Date of Graduation


Document Type


Degree Name

Bachelor of Science in Mechanical Engineering

Degree Level



Mechanical Engineering


Huitink, David

Committee Member/Reader

Huang, Po-Hao Adam


Thermal management of electronic devices has become an increasingly vital field of study with the rapid miniaturization of many key electrical components. With the significant improvement of semiconductor manufacturing and intensified focus on interconnects, electronic devices have decreased in size at an incredible rate. Decreasing spatial requirements is essential to improving device capabilities as the electronic system is able to incorporate more components. Currently, electronic systems are drastically limited by the capabilities of their cooling mechanisms. Smaller devices lead to large increases in the energy density of the system and require more powerful cooling systems to maintain proper component operating temperatures. The cooling systems, heat pipes, fans or vapor/liquid cooling, capable of high performance requirements are often bulky and rely on large energy inputs to remove extra thermal energy, leading to significant reduction in overall system efficiencies. Phase change materials, PCMs, offer an alternative approach to aid in thermal management. PCMs can absorb large amounts of energy, in the form of latent heat, when undergoing a phase transition. This passive cooling mechanism can be combined with conventional cooling systems to protect the system against temperature spikes, allowing the conventional components to be designed for average thermal load rather than peak load.

This study focuses on the enhancement of Sorbitol, a sugar alcohol with a large latent heat (W/g). Many organic PCMs have poor thermal conductivity, an essential component to optimizing a passive cooling system. Previous research shows thermal conductivity and other thermal properties such as melting temperature and latent heat can be changed by altering the materials’ crystalline structure through nanoparticle inclusion. Sorbitol naturally has a polycrystalline structure, but it can be shown that dispersed nanoparticles can induce crystalline ordering within the host material’s structure. Particle size, type, concentration, and interaction chemistry will be altered in attempt to understand their effect on the thermal properties of Sorbitol. Changes in the composite’s structure will be evaluated using a variety of thermal, crystallographic, and mechanical characterization methods. This work covers the trends observed across the thermal and mechanical properties of significance with respect to the alterations in nanoparticle properties. Understanding the effects of nanoparticle inclusion on Sorbitol could lead to the development of property enhancement trends, crucial to optimizing Sorbitol as a PCM for electronic cooling system integration.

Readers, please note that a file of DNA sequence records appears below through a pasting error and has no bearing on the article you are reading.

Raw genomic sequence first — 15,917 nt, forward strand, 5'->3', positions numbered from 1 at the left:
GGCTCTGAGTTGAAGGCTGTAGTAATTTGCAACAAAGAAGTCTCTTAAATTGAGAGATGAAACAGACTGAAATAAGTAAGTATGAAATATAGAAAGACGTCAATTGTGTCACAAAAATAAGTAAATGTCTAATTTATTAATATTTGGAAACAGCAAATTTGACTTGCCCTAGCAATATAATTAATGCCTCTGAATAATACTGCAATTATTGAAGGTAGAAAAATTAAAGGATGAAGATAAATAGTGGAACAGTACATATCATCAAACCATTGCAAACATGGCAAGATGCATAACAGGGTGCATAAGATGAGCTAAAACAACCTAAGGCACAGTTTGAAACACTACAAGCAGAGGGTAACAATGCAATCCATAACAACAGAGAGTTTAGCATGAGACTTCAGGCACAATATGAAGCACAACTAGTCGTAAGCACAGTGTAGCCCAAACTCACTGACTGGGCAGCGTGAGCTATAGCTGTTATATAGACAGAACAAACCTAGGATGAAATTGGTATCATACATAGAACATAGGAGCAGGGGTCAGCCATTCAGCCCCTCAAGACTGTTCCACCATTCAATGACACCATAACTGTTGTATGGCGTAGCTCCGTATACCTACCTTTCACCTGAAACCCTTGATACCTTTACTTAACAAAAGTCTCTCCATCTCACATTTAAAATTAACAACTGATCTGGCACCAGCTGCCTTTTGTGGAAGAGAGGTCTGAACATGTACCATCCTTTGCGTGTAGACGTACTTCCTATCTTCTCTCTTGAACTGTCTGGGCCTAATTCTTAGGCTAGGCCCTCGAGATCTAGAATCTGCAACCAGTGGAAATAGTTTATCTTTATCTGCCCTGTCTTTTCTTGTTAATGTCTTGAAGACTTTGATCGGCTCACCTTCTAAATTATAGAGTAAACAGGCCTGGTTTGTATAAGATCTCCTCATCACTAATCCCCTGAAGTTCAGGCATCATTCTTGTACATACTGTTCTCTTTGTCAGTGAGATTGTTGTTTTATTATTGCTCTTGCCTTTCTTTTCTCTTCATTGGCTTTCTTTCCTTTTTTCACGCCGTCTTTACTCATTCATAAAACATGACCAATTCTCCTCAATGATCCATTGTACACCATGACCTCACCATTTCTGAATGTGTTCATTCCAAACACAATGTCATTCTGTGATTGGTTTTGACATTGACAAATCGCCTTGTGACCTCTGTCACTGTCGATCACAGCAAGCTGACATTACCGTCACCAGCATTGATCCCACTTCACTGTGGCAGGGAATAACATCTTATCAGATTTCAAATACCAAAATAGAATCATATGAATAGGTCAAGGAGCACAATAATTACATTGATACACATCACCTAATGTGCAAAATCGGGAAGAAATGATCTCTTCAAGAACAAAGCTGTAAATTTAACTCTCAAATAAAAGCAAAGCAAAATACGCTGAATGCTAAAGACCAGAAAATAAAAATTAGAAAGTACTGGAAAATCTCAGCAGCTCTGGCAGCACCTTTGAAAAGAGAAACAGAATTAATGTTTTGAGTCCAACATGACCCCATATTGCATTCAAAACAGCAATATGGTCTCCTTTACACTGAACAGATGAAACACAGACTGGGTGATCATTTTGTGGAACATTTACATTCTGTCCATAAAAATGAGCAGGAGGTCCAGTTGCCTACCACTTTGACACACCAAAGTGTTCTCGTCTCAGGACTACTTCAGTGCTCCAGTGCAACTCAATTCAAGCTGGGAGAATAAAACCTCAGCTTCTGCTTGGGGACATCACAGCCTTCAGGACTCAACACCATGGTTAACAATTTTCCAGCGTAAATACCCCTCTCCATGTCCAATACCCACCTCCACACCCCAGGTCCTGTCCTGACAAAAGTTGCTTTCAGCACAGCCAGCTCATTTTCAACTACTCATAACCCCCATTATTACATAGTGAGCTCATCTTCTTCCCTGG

Phase Change Material, Nanoparticle Inclusion, Passive Cooling, Latent Heat, Nanoparticle Network

Available for download on Monday, May 01, 2023